There’s more to holiday season than Christmas
December 3, 2018
Around the holiday season, Christmas tends to be the golden goose. Other religious traditions tend to be overshadowed by this holiday. In today’s current sociopolitical climate, however, it is more important than ever to remain educated on cultures and religious values of others.
An easy way to become more educated this holiday season is to learn more about the religions or cultures of friends or loved ones. Elan Karoll, senior in LAS, is affiliated with the Jewish community on campus. He is heavily involved in Illini Hillel and the Illini Public Affairs Committee, a pro-Israel organization on campus.
Most recently, he took a large role in organizing the vigil on the Main Quad for the shooting that occurred at synagogue in Pittsburgh in October. He offered me an insight relating to Hanukkah and Jewish celebrations I had previously been ignorant to.
Though there are misconceptions about Hanukkah — specifically that it is similar to Christmas due to the gift-giving aspect — there is much more depth to the holiday than that.
“Although there are similarities, there are more differences,” Karoll said. “The actual holiday is basically celebrating the reunification of Jewish sovereignty of Israel about two thousand years ago and the reunification of the Jewish temple in Jerusalem … This day it has come on to have different meaning involving Jewish peoplehood.”
Also reflecting on how a large part of Hanukkah centers around the pride Jewish people feel for their faith, Karoll said, “The FBI just released their annual report of hate crimes and Jews are the single most targeted religious minority for 10 years straight now. I think, especially in this time, it’s important to be celebrating our community and our pride and coming together to practice our traditions.”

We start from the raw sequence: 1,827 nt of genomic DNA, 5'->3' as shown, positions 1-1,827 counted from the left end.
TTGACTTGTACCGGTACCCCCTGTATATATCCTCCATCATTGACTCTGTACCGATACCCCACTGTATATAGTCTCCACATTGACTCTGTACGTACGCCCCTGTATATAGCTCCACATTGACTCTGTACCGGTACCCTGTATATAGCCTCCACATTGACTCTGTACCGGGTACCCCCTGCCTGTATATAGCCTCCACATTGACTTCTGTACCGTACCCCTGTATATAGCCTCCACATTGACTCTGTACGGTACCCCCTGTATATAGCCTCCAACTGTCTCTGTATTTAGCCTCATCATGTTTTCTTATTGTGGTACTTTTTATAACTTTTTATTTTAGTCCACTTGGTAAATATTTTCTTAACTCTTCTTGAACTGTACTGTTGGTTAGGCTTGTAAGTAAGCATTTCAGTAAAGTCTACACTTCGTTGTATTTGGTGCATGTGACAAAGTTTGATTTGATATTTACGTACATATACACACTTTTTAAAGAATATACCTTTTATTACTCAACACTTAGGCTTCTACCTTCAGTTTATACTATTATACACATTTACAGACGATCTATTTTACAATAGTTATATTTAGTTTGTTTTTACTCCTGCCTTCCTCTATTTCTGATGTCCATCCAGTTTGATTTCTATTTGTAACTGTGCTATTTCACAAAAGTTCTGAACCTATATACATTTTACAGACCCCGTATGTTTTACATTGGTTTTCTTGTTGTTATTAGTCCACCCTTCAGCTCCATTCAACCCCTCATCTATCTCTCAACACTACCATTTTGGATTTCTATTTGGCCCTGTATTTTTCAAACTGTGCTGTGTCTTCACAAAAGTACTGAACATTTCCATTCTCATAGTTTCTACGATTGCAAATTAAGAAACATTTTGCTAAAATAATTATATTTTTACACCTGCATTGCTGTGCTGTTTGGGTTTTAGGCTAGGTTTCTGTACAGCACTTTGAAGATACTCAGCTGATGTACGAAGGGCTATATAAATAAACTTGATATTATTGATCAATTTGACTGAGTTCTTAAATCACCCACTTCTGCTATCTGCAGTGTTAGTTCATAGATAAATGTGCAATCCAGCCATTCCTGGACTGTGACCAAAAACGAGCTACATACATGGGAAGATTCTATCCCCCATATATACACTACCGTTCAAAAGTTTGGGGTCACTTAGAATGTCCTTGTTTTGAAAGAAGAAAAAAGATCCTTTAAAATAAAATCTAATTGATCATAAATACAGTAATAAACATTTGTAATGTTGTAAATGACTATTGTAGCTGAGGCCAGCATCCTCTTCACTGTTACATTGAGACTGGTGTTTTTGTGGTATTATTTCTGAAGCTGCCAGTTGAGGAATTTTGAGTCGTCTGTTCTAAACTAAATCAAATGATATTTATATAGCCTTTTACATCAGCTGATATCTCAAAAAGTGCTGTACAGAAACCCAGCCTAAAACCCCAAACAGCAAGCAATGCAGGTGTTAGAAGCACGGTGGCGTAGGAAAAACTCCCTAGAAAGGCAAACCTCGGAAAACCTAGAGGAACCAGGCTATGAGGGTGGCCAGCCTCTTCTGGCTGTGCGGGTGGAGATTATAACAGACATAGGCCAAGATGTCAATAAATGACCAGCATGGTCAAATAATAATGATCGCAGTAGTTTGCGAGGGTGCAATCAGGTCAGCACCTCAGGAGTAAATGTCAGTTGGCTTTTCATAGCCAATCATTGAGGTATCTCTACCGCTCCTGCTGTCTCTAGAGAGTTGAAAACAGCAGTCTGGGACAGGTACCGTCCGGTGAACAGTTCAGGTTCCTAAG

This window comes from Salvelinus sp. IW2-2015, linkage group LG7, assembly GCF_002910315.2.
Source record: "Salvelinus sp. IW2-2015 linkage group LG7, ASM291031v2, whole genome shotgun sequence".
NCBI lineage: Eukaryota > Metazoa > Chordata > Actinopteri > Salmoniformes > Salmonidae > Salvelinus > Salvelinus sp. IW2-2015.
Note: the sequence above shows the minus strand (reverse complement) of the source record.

One of the greatest parts of the holiday season is how strongly it can bring people together and help us see our similarities rather than our differences.
“The thing that I like about Hanukkah is that it’s a really easy holiday to practice. There’s no fasting involved, there’s no long prayer service … so it translates really well to college students … It’s really very inclusive and welcoming and joyous,” Karoll said. “I think Jews in America today have sort of adopted some of those Christmas traditions that have sort of become a part of the American tradition, like when I see Christmas lights up … I feel it’s become a part of my own tradition, like we’re able to find similarities between the two holidays.”
An important realization society must make is that even though there are symbols, like the menorah and the dreidel, the religious significance they hold is much more than what is presented on the surface. The beauty in becoming more enlightened on different religious or cultural values is that it helps bring unity to our society in a time where it is desperately needed.
Ava is a sophomore in ACES.